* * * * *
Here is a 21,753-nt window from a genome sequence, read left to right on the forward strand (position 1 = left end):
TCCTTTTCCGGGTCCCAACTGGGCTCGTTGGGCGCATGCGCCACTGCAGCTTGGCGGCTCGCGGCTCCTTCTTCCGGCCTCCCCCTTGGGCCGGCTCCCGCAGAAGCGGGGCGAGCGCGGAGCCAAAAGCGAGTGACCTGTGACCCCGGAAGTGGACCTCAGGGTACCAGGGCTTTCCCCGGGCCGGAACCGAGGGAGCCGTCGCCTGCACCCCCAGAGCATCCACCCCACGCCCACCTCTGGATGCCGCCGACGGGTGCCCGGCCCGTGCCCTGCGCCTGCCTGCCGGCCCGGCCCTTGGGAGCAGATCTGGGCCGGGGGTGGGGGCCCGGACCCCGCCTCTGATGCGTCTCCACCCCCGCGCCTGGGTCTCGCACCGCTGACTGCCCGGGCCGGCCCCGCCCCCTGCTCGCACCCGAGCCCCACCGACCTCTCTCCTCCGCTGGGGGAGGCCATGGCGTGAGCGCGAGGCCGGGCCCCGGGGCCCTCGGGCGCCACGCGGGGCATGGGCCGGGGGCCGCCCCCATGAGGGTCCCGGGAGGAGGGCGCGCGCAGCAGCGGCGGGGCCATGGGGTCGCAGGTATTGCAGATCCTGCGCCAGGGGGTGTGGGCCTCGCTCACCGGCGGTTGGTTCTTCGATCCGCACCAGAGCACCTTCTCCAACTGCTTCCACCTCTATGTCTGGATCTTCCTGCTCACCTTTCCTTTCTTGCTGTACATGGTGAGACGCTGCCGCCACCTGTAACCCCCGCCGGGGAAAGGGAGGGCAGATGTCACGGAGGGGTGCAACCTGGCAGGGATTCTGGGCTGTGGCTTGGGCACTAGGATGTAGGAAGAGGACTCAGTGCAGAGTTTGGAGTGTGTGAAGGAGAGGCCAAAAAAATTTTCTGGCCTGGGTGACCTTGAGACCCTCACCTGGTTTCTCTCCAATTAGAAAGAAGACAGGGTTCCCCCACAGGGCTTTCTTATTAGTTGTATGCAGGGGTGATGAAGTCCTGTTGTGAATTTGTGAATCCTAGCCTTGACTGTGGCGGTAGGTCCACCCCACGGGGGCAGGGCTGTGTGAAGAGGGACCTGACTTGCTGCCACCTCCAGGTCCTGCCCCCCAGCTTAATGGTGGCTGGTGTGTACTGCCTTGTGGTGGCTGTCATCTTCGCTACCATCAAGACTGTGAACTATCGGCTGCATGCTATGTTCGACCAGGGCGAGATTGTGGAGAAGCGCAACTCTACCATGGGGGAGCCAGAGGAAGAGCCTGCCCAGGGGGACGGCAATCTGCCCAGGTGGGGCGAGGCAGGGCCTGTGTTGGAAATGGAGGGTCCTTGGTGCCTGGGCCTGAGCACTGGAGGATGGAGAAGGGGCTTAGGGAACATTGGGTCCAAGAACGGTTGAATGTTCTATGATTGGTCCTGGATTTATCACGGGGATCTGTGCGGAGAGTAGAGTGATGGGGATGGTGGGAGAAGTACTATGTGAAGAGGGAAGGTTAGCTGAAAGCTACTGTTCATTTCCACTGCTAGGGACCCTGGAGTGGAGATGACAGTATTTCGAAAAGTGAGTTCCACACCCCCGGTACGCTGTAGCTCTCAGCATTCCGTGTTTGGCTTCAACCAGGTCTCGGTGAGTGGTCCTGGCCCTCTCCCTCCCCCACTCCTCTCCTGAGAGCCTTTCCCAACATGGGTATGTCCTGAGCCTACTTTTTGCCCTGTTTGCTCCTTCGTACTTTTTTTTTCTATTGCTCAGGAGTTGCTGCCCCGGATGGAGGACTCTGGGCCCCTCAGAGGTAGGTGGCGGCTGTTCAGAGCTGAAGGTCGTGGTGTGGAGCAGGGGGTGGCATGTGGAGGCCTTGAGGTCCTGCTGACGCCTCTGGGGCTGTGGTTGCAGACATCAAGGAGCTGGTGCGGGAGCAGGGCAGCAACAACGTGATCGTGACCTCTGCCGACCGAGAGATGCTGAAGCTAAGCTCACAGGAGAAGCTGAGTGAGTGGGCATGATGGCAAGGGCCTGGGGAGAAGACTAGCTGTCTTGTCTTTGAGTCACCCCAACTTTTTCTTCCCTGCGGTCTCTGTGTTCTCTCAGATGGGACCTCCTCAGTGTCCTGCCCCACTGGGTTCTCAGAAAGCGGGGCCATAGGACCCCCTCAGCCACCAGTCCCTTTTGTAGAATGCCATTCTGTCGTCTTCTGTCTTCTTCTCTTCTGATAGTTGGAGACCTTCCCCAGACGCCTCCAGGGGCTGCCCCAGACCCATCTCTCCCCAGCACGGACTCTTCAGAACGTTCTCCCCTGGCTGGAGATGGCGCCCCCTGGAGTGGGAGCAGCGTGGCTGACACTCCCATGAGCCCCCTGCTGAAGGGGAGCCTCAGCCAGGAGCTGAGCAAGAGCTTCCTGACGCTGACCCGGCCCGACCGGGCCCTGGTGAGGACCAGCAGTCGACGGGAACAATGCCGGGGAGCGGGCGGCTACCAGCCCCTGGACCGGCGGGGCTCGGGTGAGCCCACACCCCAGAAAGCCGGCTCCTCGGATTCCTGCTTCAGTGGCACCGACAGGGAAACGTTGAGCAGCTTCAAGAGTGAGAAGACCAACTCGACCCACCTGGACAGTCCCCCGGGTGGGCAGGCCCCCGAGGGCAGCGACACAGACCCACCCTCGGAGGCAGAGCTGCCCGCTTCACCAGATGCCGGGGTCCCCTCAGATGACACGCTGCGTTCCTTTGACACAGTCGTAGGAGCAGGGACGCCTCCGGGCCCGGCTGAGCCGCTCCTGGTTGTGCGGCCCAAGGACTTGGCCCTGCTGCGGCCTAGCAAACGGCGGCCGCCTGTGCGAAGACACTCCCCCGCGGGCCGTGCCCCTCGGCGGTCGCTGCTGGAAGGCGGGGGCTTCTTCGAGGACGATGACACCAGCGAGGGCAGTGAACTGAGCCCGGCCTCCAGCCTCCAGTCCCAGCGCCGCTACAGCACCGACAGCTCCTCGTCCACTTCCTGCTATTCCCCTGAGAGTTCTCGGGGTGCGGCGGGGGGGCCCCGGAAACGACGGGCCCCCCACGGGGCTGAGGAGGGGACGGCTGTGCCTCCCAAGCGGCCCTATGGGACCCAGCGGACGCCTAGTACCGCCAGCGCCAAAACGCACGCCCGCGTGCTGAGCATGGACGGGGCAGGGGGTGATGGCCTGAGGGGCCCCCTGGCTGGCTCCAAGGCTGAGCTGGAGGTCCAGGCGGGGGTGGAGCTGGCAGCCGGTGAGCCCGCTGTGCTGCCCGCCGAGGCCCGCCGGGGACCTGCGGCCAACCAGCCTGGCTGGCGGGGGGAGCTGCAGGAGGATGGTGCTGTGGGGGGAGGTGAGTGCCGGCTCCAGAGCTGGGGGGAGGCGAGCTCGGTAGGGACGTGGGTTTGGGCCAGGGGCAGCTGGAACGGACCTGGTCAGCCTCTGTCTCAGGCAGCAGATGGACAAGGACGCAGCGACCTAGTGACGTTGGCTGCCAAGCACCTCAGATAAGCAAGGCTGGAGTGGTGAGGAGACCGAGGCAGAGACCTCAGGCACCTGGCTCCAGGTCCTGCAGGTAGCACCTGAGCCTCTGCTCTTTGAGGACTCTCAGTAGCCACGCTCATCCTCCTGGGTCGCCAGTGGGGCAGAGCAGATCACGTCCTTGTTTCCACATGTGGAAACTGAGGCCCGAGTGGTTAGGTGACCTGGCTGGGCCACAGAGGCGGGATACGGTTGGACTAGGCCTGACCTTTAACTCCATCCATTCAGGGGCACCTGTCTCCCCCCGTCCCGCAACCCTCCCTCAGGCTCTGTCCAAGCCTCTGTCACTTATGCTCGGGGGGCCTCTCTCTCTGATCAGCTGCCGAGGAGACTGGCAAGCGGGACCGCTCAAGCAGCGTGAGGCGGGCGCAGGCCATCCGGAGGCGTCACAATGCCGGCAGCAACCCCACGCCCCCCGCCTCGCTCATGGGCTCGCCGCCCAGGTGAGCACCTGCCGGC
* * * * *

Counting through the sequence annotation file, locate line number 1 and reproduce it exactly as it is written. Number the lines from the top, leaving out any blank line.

Here is a 21,753-nt window from a genome sequence, read left to right on the forward strand (position 1 = left end):